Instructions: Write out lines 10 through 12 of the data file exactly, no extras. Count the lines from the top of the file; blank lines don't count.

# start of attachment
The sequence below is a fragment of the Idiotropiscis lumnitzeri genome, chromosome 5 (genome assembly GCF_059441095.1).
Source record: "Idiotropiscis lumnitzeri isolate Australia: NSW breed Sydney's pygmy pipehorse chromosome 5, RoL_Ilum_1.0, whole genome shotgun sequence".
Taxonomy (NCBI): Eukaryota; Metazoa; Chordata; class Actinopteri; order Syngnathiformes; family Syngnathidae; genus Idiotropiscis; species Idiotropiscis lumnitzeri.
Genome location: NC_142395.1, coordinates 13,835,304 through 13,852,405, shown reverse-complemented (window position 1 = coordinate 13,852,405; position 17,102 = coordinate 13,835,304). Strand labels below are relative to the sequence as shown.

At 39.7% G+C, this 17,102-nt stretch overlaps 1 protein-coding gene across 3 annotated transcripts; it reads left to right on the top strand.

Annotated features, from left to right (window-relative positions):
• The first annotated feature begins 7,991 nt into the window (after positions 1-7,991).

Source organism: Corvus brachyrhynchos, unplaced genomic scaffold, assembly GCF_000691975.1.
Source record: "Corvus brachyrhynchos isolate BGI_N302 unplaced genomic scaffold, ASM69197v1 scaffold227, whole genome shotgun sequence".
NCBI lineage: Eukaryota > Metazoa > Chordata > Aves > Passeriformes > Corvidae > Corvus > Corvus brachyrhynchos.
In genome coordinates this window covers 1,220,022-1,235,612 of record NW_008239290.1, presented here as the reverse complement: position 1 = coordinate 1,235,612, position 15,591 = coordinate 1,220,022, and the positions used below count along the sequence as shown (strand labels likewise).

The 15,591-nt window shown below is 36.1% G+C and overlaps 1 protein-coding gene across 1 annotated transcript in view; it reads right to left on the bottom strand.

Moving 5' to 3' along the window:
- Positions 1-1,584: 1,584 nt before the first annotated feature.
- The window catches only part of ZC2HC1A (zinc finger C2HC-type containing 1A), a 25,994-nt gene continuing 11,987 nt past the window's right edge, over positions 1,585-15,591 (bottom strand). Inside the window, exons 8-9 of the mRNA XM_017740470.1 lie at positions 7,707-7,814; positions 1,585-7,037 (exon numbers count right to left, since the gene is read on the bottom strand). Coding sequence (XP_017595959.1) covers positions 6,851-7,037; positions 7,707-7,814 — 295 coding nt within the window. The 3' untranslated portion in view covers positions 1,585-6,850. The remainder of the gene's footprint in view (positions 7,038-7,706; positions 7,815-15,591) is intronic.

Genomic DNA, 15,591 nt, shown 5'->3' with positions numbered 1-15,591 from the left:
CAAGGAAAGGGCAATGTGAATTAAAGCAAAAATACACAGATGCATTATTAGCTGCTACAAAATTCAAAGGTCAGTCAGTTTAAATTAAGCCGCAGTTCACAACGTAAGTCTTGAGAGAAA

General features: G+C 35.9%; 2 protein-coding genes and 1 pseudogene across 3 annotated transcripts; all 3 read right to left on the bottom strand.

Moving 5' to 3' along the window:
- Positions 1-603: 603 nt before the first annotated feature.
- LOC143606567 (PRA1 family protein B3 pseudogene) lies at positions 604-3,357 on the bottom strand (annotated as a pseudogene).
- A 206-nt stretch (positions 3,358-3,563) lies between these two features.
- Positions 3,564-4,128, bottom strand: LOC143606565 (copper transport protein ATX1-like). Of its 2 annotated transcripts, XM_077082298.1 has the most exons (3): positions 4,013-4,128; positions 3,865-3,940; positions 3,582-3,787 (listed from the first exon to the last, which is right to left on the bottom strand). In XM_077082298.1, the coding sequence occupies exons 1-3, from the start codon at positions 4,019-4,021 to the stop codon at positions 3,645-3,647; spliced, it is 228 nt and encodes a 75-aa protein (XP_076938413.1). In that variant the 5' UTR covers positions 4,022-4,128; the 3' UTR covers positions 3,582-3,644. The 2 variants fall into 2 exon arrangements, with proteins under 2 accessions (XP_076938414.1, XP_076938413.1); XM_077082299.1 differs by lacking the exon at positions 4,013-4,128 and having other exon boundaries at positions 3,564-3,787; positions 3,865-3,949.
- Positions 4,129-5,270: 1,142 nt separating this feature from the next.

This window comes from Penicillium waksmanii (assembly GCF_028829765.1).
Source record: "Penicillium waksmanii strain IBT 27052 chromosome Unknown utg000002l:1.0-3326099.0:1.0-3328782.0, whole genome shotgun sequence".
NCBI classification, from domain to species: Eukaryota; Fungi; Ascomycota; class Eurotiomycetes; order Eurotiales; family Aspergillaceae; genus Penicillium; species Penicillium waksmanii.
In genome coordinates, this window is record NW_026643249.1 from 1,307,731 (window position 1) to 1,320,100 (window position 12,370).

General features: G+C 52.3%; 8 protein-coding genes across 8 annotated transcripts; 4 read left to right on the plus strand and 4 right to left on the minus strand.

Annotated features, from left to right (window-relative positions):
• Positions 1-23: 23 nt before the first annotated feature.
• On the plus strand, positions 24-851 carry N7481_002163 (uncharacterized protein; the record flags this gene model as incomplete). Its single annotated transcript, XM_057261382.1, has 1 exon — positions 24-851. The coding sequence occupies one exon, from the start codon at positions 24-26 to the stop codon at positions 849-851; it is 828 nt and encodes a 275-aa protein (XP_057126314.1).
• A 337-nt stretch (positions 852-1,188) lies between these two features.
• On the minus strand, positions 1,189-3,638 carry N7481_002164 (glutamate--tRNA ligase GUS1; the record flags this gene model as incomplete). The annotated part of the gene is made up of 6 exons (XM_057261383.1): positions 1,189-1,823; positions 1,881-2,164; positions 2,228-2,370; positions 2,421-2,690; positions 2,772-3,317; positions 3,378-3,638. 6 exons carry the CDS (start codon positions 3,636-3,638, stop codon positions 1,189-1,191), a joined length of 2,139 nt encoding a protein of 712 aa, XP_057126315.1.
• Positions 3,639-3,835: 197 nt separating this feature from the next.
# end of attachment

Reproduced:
NCBI lineage: Eukaryota > Metazoa > Chordata > Aves > Passeriformes > Corvidae > Corvus > Corvus brachyrhynchos.
In genome coordinates this window covers 1,220,022-1,235,612 of record NW_008239290.1, presented here as the reverse complement: position 1 = coordinate 1,235,612, position 15,591 = coordinate 1,220,022, and the positions used below count along the sequence as shown (strand labels likewise).

The 15,591-nt window shown below is 36.1% G+C and overlaps 1 protein-coding gene across 1 annotated transcript in view; it reads right to left on the bottom strand.